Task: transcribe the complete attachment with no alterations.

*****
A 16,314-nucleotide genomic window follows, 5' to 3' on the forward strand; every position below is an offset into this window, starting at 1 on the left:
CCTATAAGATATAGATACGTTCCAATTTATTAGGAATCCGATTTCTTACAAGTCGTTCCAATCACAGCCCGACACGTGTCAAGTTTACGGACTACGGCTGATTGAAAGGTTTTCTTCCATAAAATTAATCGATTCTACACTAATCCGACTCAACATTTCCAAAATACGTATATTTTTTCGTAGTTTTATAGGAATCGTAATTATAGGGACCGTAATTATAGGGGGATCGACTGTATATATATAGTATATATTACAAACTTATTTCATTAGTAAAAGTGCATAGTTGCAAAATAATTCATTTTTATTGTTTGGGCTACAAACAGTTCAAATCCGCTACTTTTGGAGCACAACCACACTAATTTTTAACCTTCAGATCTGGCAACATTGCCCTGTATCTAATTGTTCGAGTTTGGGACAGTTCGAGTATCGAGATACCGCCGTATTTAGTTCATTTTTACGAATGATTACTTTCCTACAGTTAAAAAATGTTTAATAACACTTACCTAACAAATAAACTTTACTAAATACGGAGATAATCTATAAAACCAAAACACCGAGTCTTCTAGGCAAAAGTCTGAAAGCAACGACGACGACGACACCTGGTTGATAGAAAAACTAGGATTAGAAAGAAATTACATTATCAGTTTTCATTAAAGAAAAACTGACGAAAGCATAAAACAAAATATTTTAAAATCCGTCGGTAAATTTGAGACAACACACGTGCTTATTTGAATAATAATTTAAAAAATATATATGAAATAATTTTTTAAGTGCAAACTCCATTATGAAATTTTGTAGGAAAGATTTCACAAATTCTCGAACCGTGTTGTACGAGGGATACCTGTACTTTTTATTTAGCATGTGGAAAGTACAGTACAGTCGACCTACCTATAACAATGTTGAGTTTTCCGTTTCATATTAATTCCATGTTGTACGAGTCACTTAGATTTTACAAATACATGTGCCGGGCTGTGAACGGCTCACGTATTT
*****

A 16,314-nucleotide genomic window follows, 5' to 3' on the forward strand; every position below is an offset into this window, starting at 1 on the left:
CCTATAAGATATAGATACGTTCCAATTTATTAGGAATCCGATTTCTTACAAGTCGTTCCAATCACAGCCCGACACGTGTCAAGTTTACGGACTACGGCTGATTGAAAGGTTTTCTTCCATAAAATTAATCGATTCTACACTAATCCGACTCAACATTTCCAAAATACGTATATTTTTTCGTAGTTTTATAGGAATCGTAATTATAGGGACCGTAATTATAGGGGGATCGACTGTATATATATAGTATATATTACAAACTTATTTCATTAGTAAAAGTGCATAGTTGCAAAATAATTCATTTTTATTGTTTGGGCTACAAACAGTTCAAATCCGCTACTTTTGGAGCACAACCACACTAATTTTTAACCTTCAGATCTGGCAACATTGCCCTGTATCTAATTGTTCGAGTTTGGGACAGTTCGAGTATCGAGATACCGCCGTATTTAGTTCATTTTTACGAATGATTACTTTCCTACAGTTAAAAAATGTTTAATAACACTTACCTAACAAATAAACTTTACTAAATACGGAGATAATCTATAAAACCAAAACACCGAGTCTTCTAGGCAAAAGTCTGAAAGCAACGACGACGACGACACCTGGTTGATAGAAAAACTAGGATTAGAAAGAAATTACATTATCAGTTTTCATTAAAGAAAAACTGACGAAAGCATAAAACAAAATATTTTAAAATCCGTCGGTAAATTTGAGACAACACACGTGCTTATTTGAATAATAATTTAAAAAATATATATGAAATAATTTTTTAAGTGCAAACTCCATTATGAAATTTTGTAGGAAAGATTTCACAAATTCTCGAACCGTGTTGTACGAGGGATACCTGTACTTTTTATTTAGCATGTGGAAAGTACAGTACAGTCGACCTACCTATAACAATGTTGAGTTTTCCGTTTCATATTAATTCCATGTTGTACGAGTCACTTAGATTTTACAAATACATGTGCCGGGCTGTGAACGGCTCACGTATTT